It is likely that most people have experienced a state of concentration at some point in their lives, whether it is focusing on a specific project they are involved with, preparing for an examination, or playing some game of sport that involves focus on a consistent basis. Many people report times when they are “in the zone” and without active thought, they nevertheless are concentrated on the effort at hand and experience an unusual state of focused awareness. Various spiritual paths describe detailed forms of visualisation that represent a practice involving and developing concentration. In particular, the Tibetan Buddhist tradition sets forth specific colors, shapes and order for various deities or realised beings to be visualised in order to achieve a state of focus in the mind. Concentration has its role in the practice of Yoga as well.

Sri Aurobindo observes: “Then as to concentration. Ordinarily the consciousness is spread out everywhere, dispersed, running in this or that direction, after this subject and that object in multitude. When anything has to be done of a sustained nature the first thing one does is draw back all this dispersed consciousness and concentrate. It is then, if one looks closely, bound to be concentrated in one place and on one occupation, subject or object — as when you are composing a poem or a botanist is studying a flower. The place is usually somewhere in the brain if it is the thought, in the heart if it is the feeling in which one is concentrated. The yogic concentration is simply an extension and intensification of the same thing. It may be on an object as when one does Tratak on a shining point — then one has to concentrate so that one sees only that point and has no other thought than that. It may be on an idea or a word or a name, the idea of the Divine, the word OM, the name Krishna, or a combination of idea and word or idea and name. But further in yoga one also concentrates in a particular place. There is the famous rule of concentrating between the eyebrows — the centre of the inner mind, of occult vision, of the will is there. What you do is to think firmly from there on whatever you make the object of your concentration or else try to see the image of it from there. If you succeed in this then after a time you feel that your whole consciousness is centred there in that place — of course for the time being. After doing it for some time and often it becomes easy and normal.” Sri Aurobindo, Integral Yoga: Sri Aurobindo’s Teaching and Method of Practice, Chapter 6, Sadhana Through Work, Meditation and Love and Devotion, Meditation and Concentration in the Integral Yoga, pp. 149-153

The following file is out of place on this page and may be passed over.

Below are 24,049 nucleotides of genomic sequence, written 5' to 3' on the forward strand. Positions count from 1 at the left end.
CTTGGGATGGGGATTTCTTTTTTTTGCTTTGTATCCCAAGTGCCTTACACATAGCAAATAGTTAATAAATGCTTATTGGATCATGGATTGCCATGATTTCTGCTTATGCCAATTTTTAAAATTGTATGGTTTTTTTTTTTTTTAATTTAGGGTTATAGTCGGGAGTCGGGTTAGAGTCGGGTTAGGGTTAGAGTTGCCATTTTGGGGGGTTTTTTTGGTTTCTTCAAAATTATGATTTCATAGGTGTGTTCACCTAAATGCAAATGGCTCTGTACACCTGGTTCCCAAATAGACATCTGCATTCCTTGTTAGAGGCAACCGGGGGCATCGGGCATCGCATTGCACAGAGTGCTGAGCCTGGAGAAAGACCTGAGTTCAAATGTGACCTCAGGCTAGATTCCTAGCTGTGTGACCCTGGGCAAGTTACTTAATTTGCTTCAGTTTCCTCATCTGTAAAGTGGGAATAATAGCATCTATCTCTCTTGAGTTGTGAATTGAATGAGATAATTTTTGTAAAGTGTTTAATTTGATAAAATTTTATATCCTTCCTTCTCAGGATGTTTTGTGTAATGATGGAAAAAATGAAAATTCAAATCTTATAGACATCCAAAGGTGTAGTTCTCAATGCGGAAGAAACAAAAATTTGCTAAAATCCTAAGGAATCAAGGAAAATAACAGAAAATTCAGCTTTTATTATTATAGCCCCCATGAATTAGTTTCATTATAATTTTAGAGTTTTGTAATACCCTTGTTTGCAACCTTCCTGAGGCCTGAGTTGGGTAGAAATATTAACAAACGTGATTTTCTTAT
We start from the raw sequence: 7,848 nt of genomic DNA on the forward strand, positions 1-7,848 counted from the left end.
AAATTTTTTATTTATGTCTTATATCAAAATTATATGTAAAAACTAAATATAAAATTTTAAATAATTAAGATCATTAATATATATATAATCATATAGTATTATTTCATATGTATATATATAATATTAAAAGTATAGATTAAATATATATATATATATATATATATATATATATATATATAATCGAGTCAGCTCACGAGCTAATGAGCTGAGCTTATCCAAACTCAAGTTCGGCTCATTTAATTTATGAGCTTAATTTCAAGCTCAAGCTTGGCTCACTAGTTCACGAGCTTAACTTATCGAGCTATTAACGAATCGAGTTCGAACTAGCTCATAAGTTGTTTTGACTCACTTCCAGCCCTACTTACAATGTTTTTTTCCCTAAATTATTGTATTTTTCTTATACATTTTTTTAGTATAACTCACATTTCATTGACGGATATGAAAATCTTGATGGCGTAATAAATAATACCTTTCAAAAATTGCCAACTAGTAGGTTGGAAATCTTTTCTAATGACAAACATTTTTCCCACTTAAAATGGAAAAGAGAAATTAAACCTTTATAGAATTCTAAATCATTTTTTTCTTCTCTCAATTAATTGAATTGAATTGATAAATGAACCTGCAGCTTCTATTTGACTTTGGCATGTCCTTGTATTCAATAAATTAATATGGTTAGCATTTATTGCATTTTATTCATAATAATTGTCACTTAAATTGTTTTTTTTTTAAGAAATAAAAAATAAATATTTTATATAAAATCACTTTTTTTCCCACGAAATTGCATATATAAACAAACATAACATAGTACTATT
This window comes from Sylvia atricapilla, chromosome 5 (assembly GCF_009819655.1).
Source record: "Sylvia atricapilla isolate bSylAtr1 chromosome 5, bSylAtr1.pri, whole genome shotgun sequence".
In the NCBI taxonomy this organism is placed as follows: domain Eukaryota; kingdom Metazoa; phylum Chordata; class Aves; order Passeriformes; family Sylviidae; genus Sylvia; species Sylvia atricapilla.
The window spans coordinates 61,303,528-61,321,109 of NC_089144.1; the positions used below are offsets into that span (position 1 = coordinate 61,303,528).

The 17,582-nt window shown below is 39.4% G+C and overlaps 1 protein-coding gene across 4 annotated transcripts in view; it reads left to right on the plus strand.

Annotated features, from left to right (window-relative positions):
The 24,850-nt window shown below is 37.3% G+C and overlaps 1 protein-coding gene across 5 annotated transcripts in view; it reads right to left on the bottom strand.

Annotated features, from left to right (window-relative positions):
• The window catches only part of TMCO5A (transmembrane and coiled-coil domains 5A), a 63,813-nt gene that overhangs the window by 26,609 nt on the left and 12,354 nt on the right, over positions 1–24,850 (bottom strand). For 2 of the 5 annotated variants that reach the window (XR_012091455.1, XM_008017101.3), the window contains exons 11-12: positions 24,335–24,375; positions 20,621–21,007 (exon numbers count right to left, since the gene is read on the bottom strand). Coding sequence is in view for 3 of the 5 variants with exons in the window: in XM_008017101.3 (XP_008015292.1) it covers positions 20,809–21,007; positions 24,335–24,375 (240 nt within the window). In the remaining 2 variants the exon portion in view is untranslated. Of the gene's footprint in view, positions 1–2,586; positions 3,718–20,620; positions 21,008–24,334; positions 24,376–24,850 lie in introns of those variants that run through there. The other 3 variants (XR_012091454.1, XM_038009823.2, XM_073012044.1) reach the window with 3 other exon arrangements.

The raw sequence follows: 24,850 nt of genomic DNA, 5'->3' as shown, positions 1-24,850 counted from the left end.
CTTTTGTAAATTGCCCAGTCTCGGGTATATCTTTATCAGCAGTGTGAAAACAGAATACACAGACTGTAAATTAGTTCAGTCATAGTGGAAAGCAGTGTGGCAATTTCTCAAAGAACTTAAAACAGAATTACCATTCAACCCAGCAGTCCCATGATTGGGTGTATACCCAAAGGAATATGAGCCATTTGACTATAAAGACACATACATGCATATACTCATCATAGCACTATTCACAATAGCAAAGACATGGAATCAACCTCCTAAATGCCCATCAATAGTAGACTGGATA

Author's Bio: 

Santosh has been studying Sri Aurobindo's writings since 1971 and has a daily blog at He is author of 16 books and is editor-in-chief at Lotus Press. He is president of Institute for Wholistic Education, a non-profit focused on integrating spirituality into daily life.